Wednesday 17 July 2019

I'm one woman up against a defunct but still present armed organisation

Mairia Cahill explains what the republican movement must do to counteract the cover-up of child sexual abuse

Mairia Cahill pictured after meeting Michael Martin earlier this week. Picture: Gerry Mooney
Mairia Cahill pictured after meeting Michael Martin earlier this week. Picture: Gerry Mooney

Mairia Cahill

It's a shameful indictment of our society when a sexual abuse victim has to retell her experiences over and over again in the glare of the media in order to rebut the weight of a political party closing ranks to defend itself and a leader who, at the best of times, has trouble remembering detail.

Only it isn't an indictment of ordinary society. It's the dysfunctional family which styles itself outwardly as a party which promotes equal rights for men and women, which outwardly spins a line of care for victims of symphysiotomy, for domestic violence victims, and for those who were unjustly and cruelly treated in mother-and-baby homes. It appears to be lip service to me. Because, for the past three days, I have been subjected to a catalogue of retraumatisation directed at me by Gerry Adams, by Mary Lou McDonald, by Sinn Fein and by online republican trolls.

For telling the truth. For being open about very intimate and deeply disturbing parts of my life. For doing the right thing by thinking I had a responsibility towards other children who may be at risk from IRA perpetrators of sexual abuse and by using my voice to recount my experience in order to help.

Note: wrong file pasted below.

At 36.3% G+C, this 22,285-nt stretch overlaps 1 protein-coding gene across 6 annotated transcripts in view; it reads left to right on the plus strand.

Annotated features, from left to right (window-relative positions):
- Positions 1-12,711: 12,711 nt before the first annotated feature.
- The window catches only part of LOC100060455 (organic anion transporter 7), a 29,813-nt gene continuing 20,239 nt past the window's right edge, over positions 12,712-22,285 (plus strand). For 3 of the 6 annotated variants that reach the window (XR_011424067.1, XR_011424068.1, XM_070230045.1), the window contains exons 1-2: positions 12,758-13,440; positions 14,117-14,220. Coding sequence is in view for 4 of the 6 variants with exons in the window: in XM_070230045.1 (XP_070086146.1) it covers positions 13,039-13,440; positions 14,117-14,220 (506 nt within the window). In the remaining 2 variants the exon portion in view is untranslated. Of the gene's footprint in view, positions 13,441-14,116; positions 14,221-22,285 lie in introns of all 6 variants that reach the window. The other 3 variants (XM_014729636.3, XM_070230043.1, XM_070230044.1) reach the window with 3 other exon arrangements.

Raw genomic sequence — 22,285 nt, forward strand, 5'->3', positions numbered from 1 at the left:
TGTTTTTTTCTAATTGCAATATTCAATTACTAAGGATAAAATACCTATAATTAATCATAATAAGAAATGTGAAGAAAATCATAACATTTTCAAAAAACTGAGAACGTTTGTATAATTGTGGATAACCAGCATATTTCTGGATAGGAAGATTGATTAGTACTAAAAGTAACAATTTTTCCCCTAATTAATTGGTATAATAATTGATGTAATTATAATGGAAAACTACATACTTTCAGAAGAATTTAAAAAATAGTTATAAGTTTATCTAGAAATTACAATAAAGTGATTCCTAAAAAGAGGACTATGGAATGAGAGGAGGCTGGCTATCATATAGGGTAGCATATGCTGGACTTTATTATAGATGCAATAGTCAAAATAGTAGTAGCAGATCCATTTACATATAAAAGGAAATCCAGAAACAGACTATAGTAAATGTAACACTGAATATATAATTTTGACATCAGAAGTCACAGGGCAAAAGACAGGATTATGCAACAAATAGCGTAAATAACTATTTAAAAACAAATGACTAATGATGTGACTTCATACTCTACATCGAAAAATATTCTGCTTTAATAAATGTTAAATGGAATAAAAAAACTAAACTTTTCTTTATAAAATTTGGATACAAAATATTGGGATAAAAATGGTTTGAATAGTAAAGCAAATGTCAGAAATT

Repeated denials and being forced into continually clarifying parts of my account take its toll. I am tired. But I am also determined. And I am not about to allow Sinn Fein to dehumanise me by dismissing my experiences with statements such as "if it happened it was wrong".

"I am absolutely satisfied that Gerry Adams is telling the truth?" said Mary Lou McDonald. How can you say so, Mary Lou? When you also publicly confirmed the same day that you hadn't even bothered to watch the BBC NI Spotlight programme where I recounted my painful experiences in an effort to finally use my voice to do the right thing. Absolutely satisfied? Here is what I am absolutely satisfied with. I am satisfied that you have listened to Gerry Adams - and taken his word for it without actually listening to me. By your own definition, if you haven't seen the programme, you don't know what you are talking about. Either you have deliberately buried your head in the sand on this issue, or you are protecting the leader of your party, or you have simply listened to him in good faith. Afford me the same consideration and go and speak to Dessie Ellis - the TD and former IRA member - who has confirmed that the IRA held internal investigations into sexual abuse - the same thing I have been saying all week - and the same thing your other party colleague Pearse Doherty said was "unfounded and untrue". You have tainted yourself on this issue, Mary Lou. As a woman, and as someone who has been traumatised by your statements this week, I find your position reprehensible.